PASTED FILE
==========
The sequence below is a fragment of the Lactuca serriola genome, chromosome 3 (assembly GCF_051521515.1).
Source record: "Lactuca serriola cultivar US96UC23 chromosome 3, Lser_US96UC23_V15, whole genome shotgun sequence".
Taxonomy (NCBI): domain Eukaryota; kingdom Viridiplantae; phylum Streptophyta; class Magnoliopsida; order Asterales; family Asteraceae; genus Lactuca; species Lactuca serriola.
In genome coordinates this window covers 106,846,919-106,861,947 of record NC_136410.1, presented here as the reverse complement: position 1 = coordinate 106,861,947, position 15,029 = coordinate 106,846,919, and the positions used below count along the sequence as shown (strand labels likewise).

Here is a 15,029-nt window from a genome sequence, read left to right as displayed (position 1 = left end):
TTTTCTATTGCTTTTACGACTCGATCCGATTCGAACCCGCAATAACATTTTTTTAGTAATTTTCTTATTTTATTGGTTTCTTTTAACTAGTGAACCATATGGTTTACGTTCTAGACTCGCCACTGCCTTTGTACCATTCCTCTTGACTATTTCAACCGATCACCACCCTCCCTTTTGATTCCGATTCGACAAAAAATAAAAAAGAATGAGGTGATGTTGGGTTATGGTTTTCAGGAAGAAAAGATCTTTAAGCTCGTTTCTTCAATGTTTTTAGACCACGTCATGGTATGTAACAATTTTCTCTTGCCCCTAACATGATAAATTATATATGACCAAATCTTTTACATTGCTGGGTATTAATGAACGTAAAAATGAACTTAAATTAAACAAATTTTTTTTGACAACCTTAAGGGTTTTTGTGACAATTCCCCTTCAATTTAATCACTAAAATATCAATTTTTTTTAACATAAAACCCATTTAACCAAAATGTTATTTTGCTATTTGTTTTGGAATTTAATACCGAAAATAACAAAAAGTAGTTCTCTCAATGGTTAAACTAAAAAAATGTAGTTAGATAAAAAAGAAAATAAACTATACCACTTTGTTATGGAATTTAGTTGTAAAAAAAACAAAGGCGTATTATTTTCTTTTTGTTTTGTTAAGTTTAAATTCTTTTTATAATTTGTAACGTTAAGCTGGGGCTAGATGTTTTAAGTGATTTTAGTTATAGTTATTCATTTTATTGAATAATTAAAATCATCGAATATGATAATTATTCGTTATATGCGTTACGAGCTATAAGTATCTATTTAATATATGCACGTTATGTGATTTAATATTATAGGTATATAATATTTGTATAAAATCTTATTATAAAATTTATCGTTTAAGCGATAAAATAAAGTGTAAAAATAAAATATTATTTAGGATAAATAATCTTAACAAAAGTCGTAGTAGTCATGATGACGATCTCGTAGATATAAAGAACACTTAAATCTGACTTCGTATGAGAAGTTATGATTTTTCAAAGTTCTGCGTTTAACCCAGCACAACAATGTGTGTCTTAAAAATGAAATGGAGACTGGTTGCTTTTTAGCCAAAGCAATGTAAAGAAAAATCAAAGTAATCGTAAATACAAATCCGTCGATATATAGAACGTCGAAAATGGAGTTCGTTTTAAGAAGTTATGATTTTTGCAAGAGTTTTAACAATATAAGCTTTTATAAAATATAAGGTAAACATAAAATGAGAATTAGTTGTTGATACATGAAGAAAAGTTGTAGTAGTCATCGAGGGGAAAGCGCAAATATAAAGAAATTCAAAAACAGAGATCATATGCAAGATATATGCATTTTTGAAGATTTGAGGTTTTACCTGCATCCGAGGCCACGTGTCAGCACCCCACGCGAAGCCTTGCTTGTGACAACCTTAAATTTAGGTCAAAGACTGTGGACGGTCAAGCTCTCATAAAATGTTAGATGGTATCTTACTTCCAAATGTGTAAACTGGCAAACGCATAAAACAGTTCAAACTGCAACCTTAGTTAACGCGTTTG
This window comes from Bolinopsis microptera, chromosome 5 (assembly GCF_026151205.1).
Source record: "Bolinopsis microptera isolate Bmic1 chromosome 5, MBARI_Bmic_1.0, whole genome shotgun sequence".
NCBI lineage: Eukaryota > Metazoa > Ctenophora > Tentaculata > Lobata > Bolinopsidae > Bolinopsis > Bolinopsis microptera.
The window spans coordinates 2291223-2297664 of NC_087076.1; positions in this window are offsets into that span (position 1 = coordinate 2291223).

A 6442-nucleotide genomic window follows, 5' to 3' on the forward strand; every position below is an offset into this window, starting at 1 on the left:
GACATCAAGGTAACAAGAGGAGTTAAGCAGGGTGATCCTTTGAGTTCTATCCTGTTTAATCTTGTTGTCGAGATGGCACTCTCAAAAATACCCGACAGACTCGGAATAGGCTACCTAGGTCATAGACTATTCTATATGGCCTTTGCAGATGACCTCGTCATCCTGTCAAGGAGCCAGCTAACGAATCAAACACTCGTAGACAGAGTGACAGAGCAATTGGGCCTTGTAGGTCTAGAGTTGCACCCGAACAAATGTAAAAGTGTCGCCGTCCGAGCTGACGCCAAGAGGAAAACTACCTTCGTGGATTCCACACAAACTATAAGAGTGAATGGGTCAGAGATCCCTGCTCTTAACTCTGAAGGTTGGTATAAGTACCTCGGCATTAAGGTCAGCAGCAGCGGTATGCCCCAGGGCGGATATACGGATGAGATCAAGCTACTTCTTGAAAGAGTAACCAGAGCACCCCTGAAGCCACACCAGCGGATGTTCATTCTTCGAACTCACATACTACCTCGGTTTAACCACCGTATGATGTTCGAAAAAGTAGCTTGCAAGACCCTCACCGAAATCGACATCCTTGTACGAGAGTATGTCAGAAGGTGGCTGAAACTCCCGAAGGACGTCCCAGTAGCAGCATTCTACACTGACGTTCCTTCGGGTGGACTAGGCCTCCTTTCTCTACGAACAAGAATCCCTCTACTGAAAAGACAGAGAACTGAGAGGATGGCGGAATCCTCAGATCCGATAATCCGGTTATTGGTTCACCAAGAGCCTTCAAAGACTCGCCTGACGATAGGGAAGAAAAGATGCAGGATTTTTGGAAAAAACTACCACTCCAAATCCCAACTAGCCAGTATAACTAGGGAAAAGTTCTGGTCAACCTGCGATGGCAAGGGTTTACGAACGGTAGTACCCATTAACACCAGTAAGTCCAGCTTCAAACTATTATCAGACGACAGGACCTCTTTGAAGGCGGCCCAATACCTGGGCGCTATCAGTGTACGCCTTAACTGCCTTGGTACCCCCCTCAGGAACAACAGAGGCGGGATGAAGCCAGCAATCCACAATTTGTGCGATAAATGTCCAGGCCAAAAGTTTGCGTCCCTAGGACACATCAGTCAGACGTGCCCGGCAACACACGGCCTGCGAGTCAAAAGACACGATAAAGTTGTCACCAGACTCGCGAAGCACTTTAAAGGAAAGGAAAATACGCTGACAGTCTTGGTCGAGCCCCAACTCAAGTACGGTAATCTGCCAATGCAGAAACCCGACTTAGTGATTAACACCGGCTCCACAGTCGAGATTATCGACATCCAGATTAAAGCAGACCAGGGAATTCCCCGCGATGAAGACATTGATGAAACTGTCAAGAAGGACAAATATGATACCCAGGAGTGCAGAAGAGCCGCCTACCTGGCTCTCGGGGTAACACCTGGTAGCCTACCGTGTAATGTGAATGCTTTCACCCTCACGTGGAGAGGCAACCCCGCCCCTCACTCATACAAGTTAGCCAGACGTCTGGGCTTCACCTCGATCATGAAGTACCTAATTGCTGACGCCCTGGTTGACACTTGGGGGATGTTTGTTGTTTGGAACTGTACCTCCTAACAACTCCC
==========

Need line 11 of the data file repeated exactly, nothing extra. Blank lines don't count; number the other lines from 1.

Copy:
A 6442-nucleotide genomic window follows, 5' to 3' on the forward strand; every position below is an offset into this window, starting at 1 on the left: